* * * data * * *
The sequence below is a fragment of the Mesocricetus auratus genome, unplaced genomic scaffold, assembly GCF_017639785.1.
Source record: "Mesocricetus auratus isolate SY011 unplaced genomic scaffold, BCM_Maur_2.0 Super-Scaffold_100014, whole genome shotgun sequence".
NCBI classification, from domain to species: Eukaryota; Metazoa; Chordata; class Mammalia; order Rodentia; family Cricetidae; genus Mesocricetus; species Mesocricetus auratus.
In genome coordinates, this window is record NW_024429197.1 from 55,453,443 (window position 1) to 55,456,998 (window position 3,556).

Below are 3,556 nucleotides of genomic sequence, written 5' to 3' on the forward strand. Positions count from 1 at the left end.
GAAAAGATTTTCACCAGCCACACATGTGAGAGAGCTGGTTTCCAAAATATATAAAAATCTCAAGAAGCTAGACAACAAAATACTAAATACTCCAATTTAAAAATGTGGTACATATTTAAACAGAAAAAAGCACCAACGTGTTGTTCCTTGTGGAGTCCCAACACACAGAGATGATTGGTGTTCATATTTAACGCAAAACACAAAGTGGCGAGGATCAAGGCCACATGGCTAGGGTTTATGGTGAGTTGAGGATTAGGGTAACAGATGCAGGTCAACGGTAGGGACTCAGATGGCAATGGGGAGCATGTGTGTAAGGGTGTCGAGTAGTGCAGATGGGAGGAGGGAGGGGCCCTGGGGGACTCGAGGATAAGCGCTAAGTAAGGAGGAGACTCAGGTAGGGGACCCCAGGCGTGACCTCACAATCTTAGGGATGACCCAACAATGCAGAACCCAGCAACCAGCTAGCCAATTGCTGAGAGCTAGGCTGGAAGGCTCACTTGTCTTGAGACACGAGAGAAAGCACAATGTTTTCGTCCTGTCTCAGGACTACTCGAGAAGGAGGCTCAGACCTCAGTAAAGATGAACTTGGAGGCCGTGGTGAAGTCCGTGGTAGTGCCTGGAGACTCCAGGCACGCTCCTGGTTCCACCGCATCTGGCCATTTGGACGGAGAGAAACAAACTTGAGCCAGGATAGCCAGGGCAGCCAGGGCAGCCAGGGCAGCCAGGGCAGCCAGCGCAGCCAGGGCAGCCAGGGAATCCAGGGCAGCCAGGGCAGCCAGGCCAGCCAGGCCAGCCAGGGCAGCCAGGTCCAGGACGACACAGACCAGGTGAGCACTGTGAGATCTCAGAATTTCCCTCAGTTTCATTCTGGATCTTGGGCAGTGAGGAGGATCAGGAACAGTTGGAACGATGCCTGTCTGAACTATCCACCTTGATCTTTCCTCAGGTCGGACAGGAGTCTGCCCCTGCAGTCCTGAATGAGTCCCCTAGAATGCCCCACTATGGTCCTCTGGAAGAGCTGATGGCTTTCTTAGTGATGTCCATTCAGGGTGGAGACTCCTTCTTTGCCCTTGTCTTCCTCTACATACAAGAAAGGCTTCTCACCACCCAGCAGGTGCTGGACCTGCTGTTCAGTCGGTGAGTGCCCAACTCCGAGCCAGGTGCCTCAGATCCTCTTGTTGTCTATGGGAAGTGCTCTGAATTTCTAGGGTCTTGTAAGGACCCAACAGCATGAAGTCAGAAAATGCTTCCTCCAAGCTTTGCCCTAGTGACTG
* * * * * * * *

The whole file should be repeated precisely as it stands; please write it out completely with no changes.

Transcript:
The sequence below is a fragment of the Mesocricetus auratus genome, unplaced genomic scaffold, assembly GCF_017639785.1.
Source record: "Mesocricetus auratus isolate SY011 unplaced genomic scaffold, BCM_Maur_2.0 Super-Scaffold_100014, whole genome shotgun sequence".
NCBI classification, from domain to species: Eukaryota; Metazoa; Chordata; class Mammalia; order Rodentia; family Cricetidae; genus Mesocricetus; species Mesocricetus auratus.
In genome coordinates, this window is record NW_024429197.1 from 55,453,443 (window position 1) to 55,456,998 (window position 3,556).

Below are 3,556 nucleotides of genomic sequence, written 5' to 3' on the forward strand. Positions count from 1 at the left end.
GAAAAGATTTTCACCAGCCACACATGTGAGAGAGCTGGTTTCCAAAATATATAAAAATCTCAAGAAGCTAGACAACAAAATACTAAATACTCCAATTTAAAAATGTGGTACATATTTAAACAGAAAAAAGCACCAACGTGTTGTTCCTTGTGGAGTCCCAACACACAGAGATGATTGGTGTTCATATTTAACGCAAAACACAAAGTGGCGAGGATCAAGGCCACATGGCTAGGGTTTATGGTGAGTTGAGGATTAGGGTAACAGATGCAGGTCAACGGTAGGGACTCAGATGGCAATGGGGAGCATGTGTGTAAGGGTGTCGAGTAGTGCAGATGGGAGGAGGGAGGGGCCCTGGGGGACTCGAGGATAAGCGCTAAGTAAGGAGGAGACTCAGGTAGGGGACCCCAGGCGTGACCTCACAATCTTAGGGATGACCCAACAATGCAGAACCCAGCAACCAGCTAGCCAATTGCTGAGAGCTAGGCTGGAAGGCTCACTTGTCTTGAGACACGAGAGAAAGCACAATGTTTTCGTCCTGTCTCAGGACTACTCGAGAAGGAGGCTCAGACCTCAGTAAAGATGAACTTGGAGGCCGTGGTGAAGTCCGTGGTAGTGCCTGGAGACTCCAGGCACGCTCCTGGTTCCACCGCATCTGGCCATTTGGACGGAGAGAAACAAACTTGAGCCAGGATAGCCAGGGCAGCCAGGGCAGCCAGGGCAGCCAGGGCAGCCAGCGCAGCCAGGGCAGCCAGGGAATCCAGGGCAGCCAGGGCAGCCAGGCCAGCCAGGCCAGCCAGGGCAGCCAGGTCCAGGACGACACAGACCAGGTGAGCACTGTGAGATCTCAGAATTTCCCTCAGTTTCATTCTGGATCTTGGGCAGTGAGGAGGATCAGGAACAGTTGGAACGATGCCTGTCTGAACTATCCACCTTGATCTTTCCTCAGGTCGGACAGGAGTCTGCCCCTGCAGTCCTGAATGAGTCCCCTAGAATGCCCCACTATGGTCCTCTGGAAGAGCTGATGGCTTTCTTAGTGATGTCCATTCAGGGTGGAGACTCCTTCTTTGCCCTTGTCTTCCTCTACATACAAGAAAGGCTTCTCACCACCCAGCAGGTGCTGGACCTGCTGTTCAGTCGGTGAGTGCCCAACTCCGAGCCAGGTGCCTCAGATCCTCTTGTTGTCTATGGGAAGTGCTCTGAATTTCTAGGGTCTTGTAAGGACCCAACAGCATGAAGTCAGAAAATGCTTCCTCCAAGCTTTGCCCTAGTGACTG